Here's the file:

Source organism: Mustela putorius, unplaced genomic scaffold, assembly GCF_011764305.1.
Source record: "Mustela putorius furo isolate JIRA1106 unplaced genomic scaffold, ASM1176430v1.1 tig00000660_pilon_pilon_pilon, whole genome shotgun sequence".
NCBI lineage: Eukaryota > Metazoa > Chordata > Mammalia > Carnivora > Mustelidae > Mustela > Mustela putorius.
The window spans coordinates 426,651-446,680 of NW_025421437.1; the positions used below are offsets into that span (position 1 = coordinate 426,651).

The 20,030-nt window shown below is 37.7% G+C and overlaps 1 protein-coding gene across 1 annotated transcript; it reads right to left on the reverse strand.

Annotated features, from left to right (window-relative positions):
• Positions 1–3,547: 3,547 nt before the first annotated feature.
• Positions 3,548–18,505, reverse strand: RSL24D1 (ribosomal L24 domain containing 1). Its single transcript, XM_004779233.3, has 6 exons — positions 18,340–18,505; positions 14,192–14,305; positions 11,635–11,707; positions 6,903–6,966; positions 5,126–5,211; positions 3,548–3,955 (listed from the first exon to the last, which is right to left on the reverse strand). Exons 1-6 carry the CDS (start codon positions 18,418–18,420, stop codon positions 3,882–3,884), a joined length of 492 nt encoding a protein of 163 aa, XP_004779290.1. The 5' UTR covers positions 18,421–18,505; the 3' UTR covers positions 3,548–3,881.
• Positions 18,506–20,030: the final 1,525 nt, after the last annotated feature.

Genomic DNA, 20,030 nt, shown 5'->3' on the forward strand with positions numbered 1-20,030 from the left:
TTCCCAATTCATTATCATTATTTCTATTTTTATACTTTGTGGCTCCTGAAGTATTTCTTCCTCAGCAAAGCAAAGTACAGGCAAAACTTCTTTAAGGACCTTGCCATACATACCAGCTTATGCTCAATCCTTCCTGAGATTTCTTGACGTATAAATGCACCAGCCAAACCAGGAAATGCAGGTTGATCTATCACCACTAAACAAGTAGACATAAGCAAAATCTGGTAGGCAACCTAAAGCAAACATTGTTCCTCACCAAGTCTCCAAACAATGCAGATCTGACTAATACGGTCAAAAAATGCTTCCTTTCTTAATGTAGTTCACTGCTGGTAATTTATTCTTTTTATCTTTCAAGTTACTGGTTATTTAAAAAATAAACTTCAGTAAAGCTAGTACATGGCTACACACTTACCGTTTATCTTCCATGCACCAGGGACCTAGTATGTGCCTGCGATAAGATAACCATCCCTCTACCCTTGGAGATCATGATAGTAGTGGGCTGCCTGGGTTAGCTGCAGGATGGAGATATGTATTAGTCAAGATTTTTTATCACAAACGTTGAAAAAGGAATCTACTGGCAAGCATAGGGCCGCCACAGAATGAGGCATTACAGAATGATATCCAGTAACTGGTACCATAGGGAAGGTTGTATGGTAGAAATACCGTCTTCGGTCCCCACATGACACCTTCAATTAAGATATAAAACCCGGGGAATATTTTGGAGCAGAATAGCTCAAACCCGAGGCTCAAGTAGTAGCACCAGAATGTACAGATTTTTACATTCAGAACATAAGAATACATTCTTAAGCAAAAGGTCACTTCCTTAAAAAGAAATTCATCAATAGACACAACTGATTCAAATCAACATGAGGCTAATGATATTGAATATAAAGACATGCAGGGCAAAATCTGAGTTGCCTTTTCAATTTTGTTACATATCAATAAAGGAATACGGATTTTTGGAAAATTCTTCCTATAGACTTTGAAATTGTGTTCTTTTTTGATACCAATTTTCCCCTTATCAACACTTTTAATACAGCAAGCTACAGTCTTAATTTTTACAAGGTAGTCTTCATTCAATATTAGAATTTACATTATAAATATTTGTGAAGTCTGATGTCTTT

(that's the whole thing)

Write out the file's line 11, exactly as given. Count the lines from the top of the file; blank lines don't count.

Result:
TTCCCAATTCATTATCATTATTTCTATTTTTATACTTTGTGGCTCCTGAAGTATTTCTTCCTCAGCAAAGCAAAGTACAGGCAAAACTTCTTTAAGGACCTTGCCATACATACCAGCTTATGCTCAATCCTTCCTGAGATTTCTTGACGTATAAATGCACCAGCCAAACCAGGAAATGCAGGTTGATCTATCACCACTAAACAAGTAGACATAAGCAAAATCTGGTAGGCAACCTAAAGCAAACATTGTTCCTCACCAAGTCTCCAAACAATGCAGATCTGACTAATACGGTCAAAAAATGCTTCCTTTCTTAATGTAGTTCACTGCTGGTAATTTATTCTTTTTATCTTTCAAGTTACTGGTTATTTAAAAAATAAACTTCAGTAAAGCTAGTACATGGCTACACACTTACCGTTTATCTTCCATGCACCAGGGACCTAGTATGTGCCTGCGATAAGATAACCATCCCTCTACCCTTGGAGATCATGATAGTAGTGGGCTGCCTGGGTTAGCTGCAGGATGGAGATATGTATTAGTCAAGATTTTTTATCACAAACGTTGAAAAAGGAATCTACTGGCAAGCATAGGGCCGCCACAGAATGAGGCATTACAGAATGATATCCAGTAACTGGTACCATAGGGAAGGTTGTATGGTAGAAATACCGTCTTCGGTCCCCACATGACACCTTCAATTAAGATATAAAACCCGGGGAATATTTTGGAGCAGAATAGCTCAAACCCGAGGCTCAAGTAGTAGCACCAGAATGTACAGATTTTTACATTCAGAACATAAGAATACATTCTTAAGCAAAAGGTCACTTCCTTAAAAAGAAATTCATCAATAGACACAACTGATTCAAATCAACATGAGGCTAATGATATTGAATATAAAGACATGCAGGGCAAAATCTGAGTTGCCTTTTCAATTTTGTTACATATCAATAAAGGAATACGGATTTTTGGAAAATTCTTCCTATAGACTTTGAAATTGTGTTCTTTTTTGATACCAATTTTCCCCTTATCAACACTTTTAATACAGCAAGCTACAGTCTTAATTTTTACAAGGTAGTCTTCATTCAATATTAGAATTTACATTATAAATATTTGTGAAGTCTGATGTCTTT